• Header photo source: lmdirio.com.ar

After Mendoza and San Juan, La Rioja is the third producer province of wine in Argentina. Most of its cultivated area is located in the Valles de Famatina, a productive oasis with a warm climate and low rainfall that runs between the Sierras de Velasco and Sierra de Famatina, to the west of the province.

But other Riojan valleys –such as Aminga, Angulos or Chañarmuyo– also contribute their identities to the growing diversity exhibited by wine from this area, with a long history associated with viticulture.

Photo source: mrvinos.com

Medium structure and moderate-low acidity used to be common in these wines, although the search for an earlier harvest has been crucial to give these wines freshness.

In fact, Mendoza wineries recently began exploring the region to stock up on some premium grapes. With a good concentration of reds, the Andean valleys offer freshness and a differentiated harvest in the Mendoza season. This, added to a spectacular landscape, such as the Sierra de Famatina -with its 6070 meters of eternal snow or the sandstone gorges of the Talampaya National Park, among others- give La Rioja a unique wine-producing landscape.

As in almost all of the Cordillera, altitude is the determining factor when making wines. More in La Rioja, whose latitude is relatively low (29° 14′ for Chilecito). An example of the variety of terroirs is provided by the heights at which the vineyards are planted, which range from 900 meters above sea level in the Chilecito Valley, in Famatina, to 1,400 meters in the Aminga Valley or the 1,850 meters in Angulos, shortly before 1,650 in the Valley of Chañarmuyo.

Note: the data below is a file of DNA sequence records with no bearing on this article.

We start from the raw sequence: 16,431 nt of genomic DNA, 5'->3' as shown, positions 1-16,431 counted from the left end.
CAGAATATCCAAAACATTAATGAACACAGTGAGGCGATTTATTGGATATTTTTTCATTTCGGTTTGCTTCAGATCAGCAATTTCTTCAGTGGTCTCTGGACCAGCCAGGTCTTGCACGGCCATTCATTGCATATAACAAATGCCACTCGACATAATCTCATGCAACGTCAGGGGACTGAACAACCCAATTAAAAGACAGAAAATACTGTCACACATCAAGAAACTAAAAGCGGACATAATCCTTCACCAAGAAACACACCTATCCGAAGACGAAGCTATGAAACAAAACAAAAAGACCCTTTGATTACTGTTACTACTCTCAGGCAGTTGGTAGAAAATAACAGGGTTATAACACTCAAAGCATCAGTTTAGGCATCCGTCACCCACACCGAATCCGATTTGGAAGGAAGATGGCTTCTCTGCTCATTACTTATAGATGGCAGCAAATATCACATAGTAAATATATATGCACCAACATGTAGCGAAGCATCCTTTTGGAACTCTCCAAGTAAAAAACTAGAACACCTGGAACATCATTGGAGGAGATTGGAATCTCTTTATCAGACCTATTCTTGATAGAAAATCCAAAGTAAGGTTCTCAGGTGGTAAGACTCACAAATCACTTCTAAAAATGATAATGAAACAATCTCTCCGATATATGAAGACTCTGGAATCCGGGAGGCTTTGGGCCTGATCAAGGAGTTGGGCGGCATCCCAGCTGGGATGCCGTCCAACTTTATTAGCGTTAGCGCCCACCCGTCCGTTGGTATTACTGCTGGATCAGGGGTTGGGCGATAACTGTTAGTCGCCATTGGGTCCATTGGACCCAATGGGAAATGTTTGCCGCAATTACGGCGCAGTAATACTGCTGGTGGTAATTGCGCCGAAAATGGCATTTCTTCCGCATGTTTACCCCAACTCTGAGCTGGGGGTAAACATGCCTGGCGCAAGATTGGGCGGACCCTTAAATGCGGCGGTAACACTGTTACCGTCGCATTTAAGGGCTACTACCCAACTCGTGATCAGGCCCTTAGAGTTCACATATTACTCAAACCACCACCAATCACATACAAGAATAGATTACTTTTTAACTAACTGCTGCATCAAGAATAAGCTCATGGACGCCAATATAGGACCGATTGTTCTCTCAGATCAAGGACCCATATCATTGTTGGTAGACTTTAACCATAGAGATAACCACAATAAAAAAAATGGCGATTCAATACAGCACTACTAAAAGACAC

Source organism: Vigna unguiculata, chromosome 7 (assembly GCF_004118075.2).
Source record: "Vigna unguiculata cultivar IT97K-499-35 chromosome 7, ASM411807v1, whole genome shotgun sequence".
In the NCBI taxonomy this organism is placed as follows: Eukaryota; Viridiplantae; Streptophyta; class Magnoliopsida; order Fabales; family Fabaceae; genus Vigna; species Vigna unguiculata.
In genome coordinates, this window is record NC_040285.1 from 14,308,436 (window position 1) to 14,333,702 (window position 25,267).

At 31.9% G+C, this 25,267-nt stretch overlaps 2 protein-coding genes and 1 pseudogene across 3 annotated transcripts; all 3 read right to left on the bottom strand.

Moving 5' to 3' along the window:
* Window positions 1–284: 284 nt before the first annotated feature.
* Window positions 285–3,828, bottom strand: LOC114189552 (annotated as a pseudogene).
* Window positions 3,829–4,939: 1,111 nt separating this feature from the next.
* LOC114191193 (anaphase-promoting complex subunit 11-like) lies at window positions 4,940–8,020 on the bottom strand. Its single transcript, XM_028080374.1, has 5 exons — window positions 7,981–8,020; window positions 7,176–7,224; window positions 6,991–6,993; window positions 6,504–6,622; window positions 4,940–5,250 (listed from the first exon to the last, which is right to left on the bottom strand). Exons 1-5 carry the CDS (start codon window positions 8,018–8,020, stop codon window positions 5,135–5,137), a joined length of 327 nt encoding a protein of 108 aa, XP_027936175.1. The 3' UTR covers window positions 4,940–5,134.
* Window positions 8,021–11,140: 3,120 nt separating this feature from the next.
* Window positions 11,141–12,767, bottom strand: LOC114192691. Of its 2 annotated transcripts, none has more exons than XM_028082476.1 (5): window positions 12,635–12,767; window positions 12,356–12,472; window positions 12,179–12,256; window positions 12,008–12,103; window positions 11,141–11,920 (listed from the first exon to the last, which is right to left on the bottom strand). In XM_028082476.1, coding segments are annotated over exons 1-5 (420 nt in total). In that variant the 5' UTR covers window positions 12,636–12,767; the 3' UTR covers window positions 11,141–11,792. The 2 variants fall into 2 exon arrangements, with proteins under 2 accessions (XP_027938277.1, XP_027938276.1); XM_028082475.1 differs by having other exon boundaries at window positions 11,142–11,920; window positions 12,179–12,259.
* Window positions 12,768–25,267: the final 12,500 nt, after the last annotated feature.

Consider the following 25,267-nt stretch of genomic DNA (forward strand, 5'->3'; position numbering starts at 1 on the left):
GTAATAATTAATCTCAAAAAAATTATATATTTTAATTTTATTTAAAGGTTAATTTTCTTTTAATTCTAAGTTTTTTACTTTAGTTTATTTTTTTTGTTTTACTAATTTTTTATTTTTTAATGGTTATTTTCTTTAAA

Photo source: Wines of Argentina.

Exploring this diversity has been a key element for the development of wines with different identities.

As we mentioned at the beginning, Torrontés Riojano is the star variety of this province. To the orange blossom and roses are added traces of fruit that sting between tropical and citrus.

Riojan reds are dominated by Malbec and Cabernet Sauvignon, closely followed by Bonarda and Syrah. It is also possible to find wines from other red varieties not so associated in the Riojan imaginary, such as Tannat or Cabernet Franc, vinified as varietals or as components of blended wines. And the same can be said of the white varieties.

Source: Wines of Argentina